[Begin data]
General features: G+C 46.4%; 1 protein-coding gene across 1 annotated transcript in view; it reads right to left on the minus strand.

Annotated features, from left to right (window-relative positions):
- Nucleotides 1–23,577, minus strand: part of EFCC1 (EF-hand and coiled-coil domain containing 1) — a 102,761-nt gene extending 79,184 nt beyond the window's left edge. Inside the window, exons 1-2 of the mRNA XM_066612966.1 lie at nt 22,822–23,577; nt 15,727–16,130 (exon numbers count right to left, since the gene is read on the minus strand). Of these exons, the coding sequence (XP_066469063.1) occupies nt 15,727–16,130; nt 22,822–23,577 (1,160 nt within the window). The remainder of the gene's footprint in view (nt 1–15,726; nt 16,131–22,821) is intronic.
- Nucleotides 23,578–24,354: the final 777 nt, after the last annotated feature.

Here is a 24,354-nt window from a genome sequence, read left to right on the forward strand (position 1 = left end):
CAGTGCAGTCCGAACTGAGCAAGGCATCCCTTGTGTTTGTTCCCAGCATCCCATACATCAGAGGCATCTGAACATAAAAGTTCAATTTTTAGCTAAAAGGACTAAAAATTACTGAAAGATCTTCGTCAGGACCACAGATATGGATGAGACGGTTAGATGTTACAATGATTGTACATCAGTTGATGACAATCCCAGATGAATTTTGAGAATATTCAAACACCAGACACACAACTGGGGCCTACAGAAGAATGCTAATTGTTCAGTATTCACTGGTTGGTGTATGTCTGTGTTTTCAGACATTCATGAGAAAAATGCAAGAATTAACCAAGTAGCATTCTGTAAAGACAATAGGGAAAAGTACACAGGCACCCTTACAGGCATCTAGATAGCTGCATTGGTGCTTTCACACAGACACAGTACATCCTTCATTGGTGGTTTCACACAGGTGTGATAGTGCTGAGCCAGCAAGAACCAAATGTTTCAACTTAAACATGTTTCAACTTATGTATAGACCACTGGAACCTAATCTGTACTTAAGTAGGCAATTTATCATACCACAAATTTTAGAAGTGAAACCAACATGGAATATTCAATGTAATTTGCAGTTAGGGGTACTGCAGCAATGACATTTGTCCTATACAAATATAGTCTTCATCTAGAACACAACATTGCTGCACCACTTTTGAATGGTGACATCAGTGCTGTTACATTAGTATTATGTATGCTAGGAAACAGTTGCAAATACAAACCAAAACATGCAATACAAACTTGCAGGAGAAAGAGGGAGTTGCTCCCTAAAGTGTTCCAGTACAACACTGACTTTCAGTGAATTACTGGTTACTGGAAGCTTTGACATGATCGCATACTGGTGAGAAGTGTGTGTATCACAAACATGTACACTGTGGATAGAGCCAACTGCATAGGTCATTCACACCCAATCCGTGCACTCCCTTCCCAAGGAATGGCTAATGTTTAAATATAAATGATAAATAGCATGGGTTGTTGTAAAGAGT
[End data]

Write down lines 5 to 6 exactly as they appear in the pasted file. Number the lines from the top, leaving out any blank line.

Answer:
Here is a 24,354-nt window from a genome sequence, read left to right on the forward strand (position 1 = left end):
CAGTGCAGTCCGAACTGAGCAAGGCATCCCTTGTGTTTGTTCCCAGCATCCCATACATCAGAGGCATCTGAACATAAAAGTTCAATTTTTAGCTAAAAGGACTAAAAATTACTGAAAGATCTTCGTCAGGACCACAGATATGGATGAGACGGTTAGATGTTACAATGATTGTACATCAGTTGATGACAATCCCAGATGAATTTTGAGAATATTCAAACACCAGACACACAACTGGGGCCTACAGAAGAATGCTAATTGTTCAGTATTCACTGGTTGGTGTATGTCTGTGTTTTCAGACATTCATGAGAAAAATGCAAGAATTAACCAAGTAGCATTCTGTAAAGACAATAGGGAAAAGTACACAGGCACCCTTACAGGCATCTAGATAGCTGCATTGGTGCTTTCACACAGACACAGTACATCCTTCATTGGTGGTTTCACACAGGTGTGATAGTGCTGAGCCAGCAAGAACCAAATGTTTCAACTTAAACATGTTTCAACTTATGTATAGACCACTGGAACCTAATCTGTACTTAAGTAGGCAATTTATCATACCACAAATTTTAGAAGTGAAACCAACATGGAATATTCAATGTAATTTGCAGTTAGGGGTACTGCAGCAATGACATTTGTCCTATACAAATATAGTCTTCATCTAGAACACAACATTGCTGCACCACTTTTGAATGGTGACATCAGTGCTGTTACATTAGTATTATGTATGCTAGGAAACAGTTGCAAATACAAACCAAAACATGCAATACAAACTTGCAGGAGAAAGAGGGAGTTGCTCCCTAAAGTGTTCCAGTACAACACTGACTTTCAGTGAATTACTGGTTACTGGAAGCTTTGACATGATCGCATACTGGTGAGAAGTGTGTGTATCACAAACATGTACACTGTGGATAGAGCCAACTGCATAGGTCATTCACACCCAATCCGTGCACTCCCTTCCCAAGGAATGGCTAATGTTTAAATATAAATGATAAATAGCATGGGTTGTTGTAAAGAGT